Mother's Day and dealing with 'that C word'

6 March 2016

Mother's Day - by What Laura did Next

So, today is Mother’s Day and like a lot of people I will be joining in and giving my mum a card and present to celebrate her being an amazing mum.

For me, everyday my mum is totally awesome, and this may sound totally cheesy but I’m proud to call her my mum each day. Here’s one of the reasons why;

I can still remember the day my family and I got the news that was to change our outlook on everything and make us become closer than ever. It was towards the end of September last year - I was sat in my windowless, stuffy office at the NEC in Birmingham working on one of the biggest events of the year and cursing the fact it was only 4pm - I hadn’t had much lunch and dinner time was a long way off as there was still so much to do. I’d been fidgety ALL day waiting for a call from my stepdad when my phone dinged. I opened the text to read the following;

“Yes, it’s cancerous and she will need different types of treatments - probably chemo to shrink it. Apps next week to find out more and to discuss chemo. Please ring when you want to.x”

Now, I don’t mean to sound dramatic, but that was when my whole world felt like it was about to fall down around me. 

Cancer f**king sucks.

I just didn’t (and still can’t) understand. Why my mum? The woman who had bought my brother and I up almost single-handedly for 10 years before my stepdad came into our lives. Who juggled 2 jobs at one time just to make ends meet and keep a roof over our heads, food in our mouths and clothes on our bodies. Looking back, our childhood wasn’t exactly normal, but it could’ve been a hell of a lot worse. But that’s because my mum stayed strong, positive and gave as good as she could when life challenges came at her at full-speed. It can’t have been easy for her but she managed to raise two children who (and yes, I’m totally blowing my own trumpet) have turned out more than alright. 

It's always been “that thing” that happened to other people, to other families. It was scary because I knew it killed people - a couple of months before my own mums diagnosis, I’d attended the funeral of my friends mother who sadly passed away from cancer. It was so heartbreaking to see what my friend was going through, and at the time I remember thinking “I can’t imagine what it would be like to loose one of the most important people in your life” 

It's also “that thing” that I thought would be really hard to deal with. I never really knew how hard until the day I got the text from my stepdad. Now it was my families turn and I can truly say it turned my whole family upside down for a good while.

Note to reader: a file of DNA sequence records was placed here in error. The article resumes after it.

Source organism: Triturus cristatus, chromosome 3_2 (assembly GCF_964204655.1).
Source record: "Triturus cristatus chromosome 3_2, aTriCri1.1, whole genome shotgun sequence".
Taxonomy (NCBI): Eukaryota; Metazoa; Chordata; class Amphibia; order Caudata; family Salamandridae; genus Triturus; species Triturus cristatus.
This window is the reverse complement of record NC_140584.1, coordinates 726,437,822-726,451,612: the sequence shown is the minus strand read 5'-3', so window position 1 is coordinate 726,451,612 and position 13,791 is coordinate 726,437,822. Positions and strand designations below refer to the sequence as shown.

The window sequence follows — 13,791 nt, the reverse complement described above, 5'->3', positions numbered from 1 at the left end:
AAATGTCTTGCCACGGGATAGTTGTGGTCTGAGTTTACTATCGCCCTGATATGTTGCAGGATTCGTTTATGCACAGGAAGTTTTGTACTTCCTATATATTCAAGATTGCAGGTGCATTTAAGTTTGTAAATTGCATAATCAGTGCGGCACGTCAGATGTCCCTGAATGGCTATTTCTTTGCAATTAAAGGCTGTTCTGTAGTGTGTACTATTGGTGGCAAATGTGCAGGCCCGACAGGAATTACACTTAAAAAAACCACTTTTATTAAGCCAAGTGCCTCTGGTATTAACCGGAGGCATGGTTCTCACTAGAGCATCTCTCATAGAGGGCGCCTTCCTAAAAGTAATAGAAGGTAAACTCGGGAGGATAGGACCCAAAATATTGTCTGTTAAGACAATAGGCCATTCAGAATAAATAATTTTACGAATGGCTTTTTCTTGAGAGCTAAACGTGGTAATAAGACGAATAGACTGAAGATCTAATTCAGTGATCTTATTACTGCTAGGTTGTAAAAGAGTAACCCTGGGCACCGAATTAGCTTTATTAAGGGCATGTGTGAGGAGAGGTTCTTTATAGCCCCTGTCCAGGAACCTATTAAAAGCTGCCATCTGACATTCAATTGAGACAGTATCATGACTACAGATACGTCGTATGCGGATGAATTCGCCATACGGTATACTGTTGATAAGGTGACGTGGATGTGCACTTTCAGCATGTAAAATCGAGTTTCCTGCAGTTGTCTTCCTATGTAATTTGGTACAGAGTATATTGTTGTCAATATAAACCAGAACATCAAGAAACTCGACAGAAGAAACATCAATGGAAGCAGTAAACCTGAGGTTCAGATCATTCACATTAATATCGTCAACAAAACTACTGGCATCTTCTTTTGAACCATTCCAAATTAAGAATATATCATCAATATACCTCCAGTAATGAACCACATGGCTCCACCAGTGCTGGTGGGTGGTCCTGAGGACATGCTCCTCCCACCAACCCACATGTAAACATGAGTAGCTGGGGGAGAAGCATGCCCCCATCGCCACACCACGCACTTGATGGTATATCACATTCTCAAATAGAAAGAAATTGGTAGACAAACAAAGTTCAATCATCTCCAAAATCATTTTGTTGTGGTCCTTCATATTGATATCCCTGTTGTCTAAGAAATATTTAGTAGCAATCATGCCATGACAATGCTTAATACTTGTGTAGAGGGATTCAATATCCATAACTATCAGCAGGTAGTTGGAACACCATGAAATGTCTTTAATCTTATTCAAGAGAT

One thing I have noticed, is that the word Cancer still seems to be such a ‘taboo’ word - I find people almost whispering it when you’re having a conversation with them (I have to say I was guilty of doing this at the beginning!) For a while I didn’t really tell anyone that my mum had cancer, and I look back at this and can’t help but think why? Almost every friend/colleague/taxi driver I’ve mentioned it to, has experienced it in one way or another - from a relative having it, to them even being diagnosed. It shouldn’t be something we’re scared to talk about as very sadly, it’s such a common illness. 

My hero during this time has been my wonderful stepdad, who has been looking after my mum every single day, and picking us all up off the ground when we’ve had a little ‘moment’. Closely followed my future husband, James who has put up with my erratic behaviour and sleepless nights.

My mum has been a real inspiration through all of this. She’s never moaned, is always checking up on my brother and I and still insists on cleaning the house - even when she’s not having a good day. She’s lost her hair and eyelashes, and so much weight. For any woman your hair is your identity so loosing it can be really distressing. But my mum went out as soon as her hair started going, and got two wigs which were styled just like her hair - she even got them to put in some highlights! She’s still got a long way to go but her positivity and outlook on it all has been totally amazing, which I fully believe has helped her go through this all.

Now, I don’t want people to think I’m posting this because I want sympathy - f**k that! I just wanted to let all my lovely readers know what is going on in my life, and to also try and help others that may be going through this as well. Yes, this could be seen as something too personal for the internet but, as I’ve said before - Cancer is such a common thing nowadays, and instead of hiding away from it I’ve decided to stand up to it and write about my experience on it. 

Lastly, a HUGE HUGE shout out to all the consultants, nurses, radiographers, Doctors, Junior Doctors and Macmillan staff who have been totally awesome throughout this, and still continue to do so now - I count our blessing each day that we have such an amazing NHS. My mum still has a long way to go and, I honestly think it could be a totally different story I’m telling if it wasn’t for the people I’ve mentioned here. 

I feel very lucky to have my mum around when so many others have lost theirs - big love to all of you today. Happy Mother’s Day to all the mums out there x

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